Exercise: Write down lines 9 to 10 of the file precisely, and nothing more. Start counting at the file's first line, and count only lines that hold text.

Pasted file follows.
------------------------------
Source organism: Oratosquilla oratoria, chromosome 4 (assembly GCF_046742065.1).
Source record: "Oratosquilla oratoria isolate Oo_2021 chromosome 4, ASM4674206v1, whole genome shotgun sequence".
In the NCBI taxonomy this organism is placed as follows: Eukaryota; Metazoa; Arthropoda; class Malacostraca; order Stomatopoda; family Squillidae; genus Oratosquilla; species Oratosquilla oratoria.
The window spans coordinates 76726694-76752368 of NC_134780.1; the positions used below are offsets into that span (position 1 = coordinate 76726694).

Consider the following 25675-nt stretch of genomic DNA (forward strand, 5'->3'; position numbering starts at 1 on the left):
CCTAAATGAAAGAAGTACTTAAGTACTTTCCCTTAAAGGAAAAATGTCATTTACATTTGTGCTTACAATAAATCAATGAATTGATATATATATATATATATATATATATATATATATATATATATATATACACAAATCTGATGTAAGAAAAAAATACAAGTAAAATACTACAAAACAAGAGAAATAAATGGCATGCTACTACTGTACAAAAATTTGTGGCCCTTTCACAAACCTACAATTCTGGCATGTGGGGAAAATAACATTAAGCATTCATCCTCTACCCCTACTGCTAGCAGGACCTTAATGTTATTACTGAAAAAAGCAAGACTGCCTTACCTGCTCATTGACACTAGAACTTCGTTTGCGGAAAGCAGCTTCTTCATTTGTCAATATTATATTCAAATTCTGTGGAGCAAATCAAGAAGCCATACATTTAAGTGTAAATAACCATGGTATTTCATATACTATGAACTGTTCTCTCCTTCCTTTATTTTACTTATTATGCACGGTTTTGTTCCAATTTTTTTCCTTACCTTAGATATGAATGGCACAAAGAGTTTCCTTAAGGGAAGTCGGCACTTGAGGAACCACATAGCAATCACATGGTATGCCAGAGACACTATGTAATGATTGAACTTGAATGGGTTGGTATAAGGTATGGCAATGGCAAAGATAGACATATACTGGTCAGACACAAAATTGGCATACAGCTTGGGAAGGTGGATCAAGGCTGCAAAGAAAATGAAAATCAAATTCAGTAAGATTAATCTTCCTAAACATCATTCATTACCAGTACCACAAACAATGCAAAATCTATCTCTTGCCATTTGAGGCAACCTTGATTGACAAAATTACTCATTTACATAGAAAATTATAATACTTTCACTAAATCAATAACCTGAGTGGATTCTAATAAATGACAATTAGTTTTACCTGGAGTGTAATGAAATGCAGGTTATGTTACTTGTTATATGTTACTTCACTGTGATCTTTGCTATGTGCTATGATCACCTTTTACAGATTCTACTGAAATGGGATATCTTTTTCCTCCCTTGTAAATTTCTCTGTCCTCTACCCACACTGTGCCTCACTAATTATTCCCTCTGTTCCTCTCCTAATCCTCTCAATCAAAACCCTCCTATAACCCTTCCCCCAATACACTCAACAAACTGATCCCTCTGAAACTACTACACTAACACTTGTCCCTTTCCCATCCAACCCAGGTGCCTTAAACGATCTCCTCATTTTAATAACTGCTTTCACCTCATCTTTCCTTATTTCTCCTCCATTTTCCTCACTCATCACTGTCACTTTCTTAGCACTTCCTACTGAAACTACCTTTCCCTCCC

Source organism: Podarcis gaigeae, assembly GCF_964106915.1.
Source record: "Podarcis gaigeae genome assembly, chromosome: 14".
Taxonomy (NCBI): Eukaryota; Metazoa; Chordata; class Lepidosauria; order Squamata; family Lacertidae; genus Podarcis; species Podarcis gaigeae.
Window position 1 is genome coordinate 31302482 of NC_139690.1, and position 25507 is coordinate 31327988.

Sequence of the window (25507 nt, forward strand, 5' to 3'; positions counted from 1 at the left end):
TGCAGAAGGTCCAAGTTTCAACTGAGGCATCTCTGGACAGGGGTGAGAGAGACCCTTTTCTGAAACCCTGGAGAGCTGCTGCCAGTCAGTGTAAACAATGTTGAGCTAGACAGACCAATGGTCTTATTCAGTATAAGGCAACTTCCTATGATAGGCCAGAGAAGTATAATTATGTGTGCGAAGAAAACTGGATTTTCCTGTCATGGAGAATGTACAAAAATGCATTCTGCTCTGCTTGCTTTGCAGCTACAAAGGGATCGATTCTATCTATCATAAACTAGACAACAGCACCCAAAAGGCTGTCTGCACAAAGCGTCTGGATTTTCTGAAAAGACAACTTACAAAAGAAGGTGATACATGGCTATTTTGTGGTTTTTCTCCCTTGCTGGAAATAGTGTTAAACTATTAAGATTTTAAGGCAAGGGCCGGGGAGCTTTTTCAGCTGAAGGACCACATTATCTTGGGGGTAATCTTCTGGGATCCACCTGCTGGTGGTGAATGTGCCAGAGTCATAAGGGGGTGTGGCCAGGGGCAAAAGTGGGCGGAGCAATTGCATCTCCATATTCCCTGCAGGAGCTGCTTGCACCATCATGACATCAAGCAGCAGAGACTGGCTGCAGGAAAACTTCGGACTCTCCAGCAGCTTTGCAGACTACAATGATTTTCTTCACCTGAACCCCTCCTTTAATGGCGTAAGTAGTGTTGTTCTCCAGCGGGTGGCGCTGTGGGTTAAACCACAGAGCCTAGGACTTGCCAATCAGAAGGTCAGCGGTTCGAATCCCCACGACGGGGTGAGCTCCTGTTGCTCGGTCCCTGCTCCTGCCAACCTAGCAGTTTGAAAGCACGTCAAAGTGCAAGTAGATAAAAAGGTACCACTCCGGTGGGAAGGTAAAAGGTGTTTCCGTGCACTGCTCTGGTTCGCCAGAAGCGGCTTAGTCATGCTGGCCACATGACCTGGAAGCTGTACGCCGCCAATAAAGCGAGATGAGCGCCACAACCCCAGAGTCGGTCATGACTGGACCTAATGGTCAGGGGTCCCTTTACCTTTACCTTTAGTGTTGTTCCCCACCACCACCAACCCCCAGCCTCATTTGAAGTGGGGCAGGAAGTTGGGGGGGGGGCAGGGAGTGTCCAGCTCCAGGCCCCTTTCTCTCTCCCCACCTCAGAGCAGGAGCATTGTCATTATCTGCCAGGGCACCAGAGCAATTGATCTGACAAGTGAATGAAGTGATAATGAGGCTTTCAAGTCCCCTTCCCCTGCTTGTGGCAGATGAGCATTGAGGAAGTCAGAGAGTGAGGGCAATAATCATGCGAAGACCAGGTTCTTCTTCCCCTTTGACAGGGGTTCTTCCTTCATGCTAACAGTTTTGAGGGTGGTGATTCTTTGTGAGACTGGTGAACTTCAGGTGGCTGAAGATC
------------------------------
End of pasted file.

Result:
Taxonomy (NCBI): Eukaryota; Metazoa; Chordata; class Lepidosauria; order Squamata; family Lacertidae; genus Podarcis; species Podarcis gaigeae.
Window position 1 is genome coordinate 31302482 of NC_139690.1, and position 25507 is coordinate 31327988.